The times I really feel like celebrating motherhood are those days I receive an unexpected phone call from one of my three sharing news – a good grade on a test, praise from a teacher, a promotion at work, a cute date; or, when they call in distress and simply need their mommy; even when they (surprisingly) tag me on Facebook because of a shared inside joke; or, when I visit them at their schools or workplace and meet their new friends and see the affection they all share for one another. Some call me “Momstance,” which makes me smile and warms my heart. It’s Mother’s Day when they call and ask if they can bring a friend home for the weekend; or, when they are home for the holidays or spring break and I can cook big, family-style meals again, or when we all go out for kolaches from Shipley’s, mac and cheese at Panera, or sip salty margaritas on the patio of Los Barrios. I celebrate when we go to the movie theater for chick flicks that no one else will see with me and when we shop at La Cantera, and all come home with a new pair of awesome footwear. I feel so pleased when I see a framed photo of my mother on their bedroom nightstands.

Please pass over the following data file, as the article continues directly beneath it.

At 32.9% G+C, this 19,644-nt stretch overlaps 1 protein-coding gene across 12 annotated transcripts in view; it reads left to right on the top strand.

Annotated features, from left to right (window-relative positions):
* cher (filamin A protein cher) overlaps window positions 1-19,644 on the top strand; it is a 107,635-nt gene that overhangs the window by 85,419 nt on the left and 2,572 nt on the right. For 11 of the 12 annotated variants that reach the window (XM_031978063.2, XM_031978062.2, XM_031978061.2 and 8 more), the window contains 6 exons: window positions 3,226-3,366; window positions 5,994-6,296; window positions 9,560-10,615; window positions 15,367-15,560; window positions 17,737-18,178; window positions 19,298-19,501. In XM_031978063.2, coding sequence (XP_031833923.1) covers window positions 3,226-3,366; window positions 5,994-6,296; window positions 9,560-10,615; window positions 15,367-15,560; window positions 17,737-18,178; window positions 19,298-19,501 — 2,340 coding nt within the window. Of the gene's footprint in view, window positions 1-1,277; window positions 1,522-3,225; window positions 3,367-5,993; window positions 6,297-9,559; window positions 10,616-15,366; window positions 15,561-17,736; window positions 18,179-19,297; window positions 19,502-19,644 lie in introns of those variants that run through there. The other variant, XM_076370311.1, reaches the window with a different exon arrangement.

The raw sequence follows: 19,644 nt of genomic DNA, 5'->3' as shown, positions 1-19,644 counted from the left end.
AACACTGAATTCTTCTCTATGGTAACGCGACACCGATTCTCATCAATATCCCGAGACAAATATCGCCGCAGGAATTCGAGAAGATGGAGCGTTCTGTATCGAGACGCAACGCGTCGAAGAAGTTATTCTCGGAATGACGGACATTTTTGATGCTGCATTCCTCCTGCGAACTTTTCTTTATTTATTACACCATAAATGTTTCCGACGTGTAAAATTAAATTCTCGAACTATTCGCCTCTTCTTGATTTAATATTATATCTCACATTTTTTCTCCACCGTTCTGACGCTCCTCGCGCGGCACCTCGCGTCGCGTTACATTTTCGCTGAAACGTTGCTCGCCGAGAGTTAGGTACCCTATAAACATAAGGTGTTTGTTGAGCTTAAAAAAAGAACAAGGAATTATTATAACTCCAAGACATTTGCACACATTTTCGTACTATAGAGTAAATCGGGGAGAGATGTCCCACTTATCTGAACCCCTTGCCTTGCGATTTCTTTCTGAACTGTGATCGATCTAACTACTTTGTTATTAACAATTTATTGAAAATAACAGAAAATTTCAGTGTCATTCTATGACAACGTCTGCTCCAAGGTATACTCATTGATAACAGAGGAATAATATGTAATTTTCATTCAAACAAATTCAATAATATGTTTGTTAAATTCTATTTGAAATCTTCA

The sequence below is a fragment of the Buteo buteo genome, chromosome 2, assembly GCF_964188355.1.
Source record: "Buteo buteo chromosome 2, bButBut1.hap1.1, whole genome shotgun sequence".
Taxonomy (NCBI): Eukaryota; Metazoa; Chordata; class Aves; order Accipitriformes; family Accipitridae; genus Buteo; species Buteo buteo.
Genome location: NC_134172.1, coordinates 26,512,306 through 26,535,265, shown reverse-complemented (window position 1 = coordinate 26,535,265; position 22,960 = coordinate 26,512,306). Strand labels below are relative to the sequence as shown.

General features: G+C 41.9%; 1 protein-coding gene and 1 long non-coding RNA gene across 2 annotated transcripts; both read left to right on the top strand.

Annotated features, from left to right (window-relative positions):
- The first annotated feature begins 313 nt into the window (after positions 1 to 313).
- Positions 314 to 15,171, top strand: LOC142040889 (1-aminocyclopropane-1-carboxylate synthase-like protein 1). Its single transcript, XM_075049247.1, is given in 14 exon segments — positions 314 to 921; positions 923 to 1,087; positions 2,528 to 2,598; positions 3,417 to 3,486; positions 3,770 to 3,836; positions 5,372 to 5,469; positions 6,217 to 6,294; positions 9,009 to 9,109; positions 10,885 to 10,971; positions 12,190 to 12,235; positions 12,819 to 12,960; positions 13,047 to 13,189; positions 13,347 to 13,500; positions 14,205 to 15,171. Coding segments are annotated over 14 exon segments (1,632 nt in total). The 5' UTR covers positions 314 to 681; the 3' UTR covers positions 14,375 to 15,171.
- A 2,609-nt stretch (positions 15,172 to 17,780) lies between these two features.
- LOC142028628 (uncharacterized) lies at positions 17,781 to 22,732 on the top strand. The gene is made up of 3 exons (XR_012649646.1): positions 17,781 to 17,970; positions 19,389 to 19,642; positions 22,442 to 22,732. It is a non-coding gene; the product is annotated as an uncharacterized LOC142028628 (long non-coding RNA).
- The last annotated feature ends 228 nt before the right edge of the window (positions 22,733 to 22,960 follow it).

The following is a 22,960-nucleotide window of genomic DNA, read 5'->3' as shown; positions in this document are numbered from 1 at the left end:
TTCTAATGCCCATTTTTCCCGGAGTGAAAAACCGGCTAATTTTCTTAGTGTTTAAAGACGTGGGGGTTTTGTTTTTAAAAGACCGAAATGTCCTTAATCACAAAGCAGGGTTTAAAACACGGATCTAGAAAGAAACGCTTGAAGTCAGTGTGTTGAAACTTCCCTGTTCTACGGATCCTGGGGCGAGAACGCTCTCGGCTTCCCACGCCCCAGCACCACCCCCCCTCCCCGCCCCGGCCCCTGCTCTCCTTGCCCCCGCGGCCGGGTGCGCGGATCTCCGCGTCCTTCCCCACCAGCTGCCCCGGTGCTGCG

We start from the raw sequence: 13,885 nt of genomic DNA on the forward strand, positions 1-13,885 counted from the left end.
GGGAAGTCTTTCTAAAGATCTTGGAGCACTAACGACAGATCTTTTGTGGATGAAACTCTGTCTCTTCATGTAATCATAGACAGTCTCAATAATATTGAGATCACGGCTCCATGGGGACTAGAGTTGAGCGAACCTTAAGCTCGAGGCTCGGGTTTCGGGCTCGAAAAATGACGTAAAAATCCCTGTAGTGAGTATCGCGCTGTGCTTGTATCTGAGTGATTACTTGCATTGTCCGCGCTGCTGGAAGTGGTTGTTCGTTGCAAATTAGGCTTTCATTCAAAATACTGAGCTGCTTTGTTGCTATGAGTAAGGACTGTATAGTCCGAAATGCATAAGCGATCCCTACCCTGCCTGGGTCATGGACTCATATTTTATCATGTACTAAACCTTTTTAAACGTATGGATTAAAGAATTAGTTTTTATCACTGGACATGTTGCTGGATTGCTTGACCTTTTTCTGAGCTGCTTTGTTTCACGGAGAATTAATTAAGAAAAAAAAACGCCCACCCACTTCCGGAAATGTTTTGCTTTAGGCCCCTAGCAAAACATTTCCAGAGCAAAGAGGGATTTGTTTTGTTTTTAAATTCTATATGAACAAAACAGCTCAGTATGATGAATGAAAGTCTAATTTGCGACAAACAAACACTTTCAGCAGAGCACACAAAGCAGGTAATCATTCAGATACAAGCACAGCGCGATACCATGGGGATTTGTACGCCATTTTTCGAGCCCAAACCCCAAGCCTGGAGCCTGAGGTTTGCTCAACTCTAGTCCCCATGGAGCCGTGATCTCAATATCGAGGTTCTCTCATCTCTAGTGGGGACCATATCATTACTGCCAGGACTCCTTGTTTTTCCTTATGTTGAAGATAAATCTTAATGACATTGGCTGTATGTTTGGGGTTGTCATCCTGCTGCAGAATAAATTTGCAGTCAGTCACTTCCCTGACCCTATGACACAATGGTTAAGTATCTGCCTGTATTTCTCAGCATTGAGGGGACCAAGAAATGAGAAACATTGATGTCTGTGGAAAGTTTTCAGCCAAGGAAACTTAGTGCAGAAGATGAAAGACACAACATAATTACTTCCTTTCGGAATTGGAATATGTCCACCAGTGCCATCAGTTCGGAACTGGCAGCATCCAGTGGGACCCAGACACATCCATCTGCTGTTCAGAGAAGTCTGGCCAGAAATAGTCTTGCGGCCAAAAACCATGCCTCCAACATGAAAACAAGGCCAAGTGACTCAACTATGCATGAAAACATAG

So many Mother’s Days weekends have been spent on my daughters’ college campuses, either packing them up to return home after a year of study; or, to attend their graduations. At those times, a celebration of me was just an afterthought, as it should have been. I suppose I come by my ambivalence about Mother’s Day naturally; my mother always claimed not to be interested in the day. That was until I stayed at college one holiday to see my new boyfriend (my future husband) graduate, then called her and asked if I could bring him home with me. “But, it’s Mother’s Day,” she cried. We, appropriately, said our goodbyes and went home to our respective mothers. My expectations on my birthday are entirely another matter; that’s the day I want to be celebrated, as all my friends and family are aware. But, after spending a lovely day yesterday with two of my three girls, beginning with Mass, proceeding to brunch, and ending with a home-cooked meal complete with my husband and a bestie girlfriend whose kids couldn’t be with her this year, I won’t begrudge the random day in May when my kids are guilted into telling me how much they appreciate me.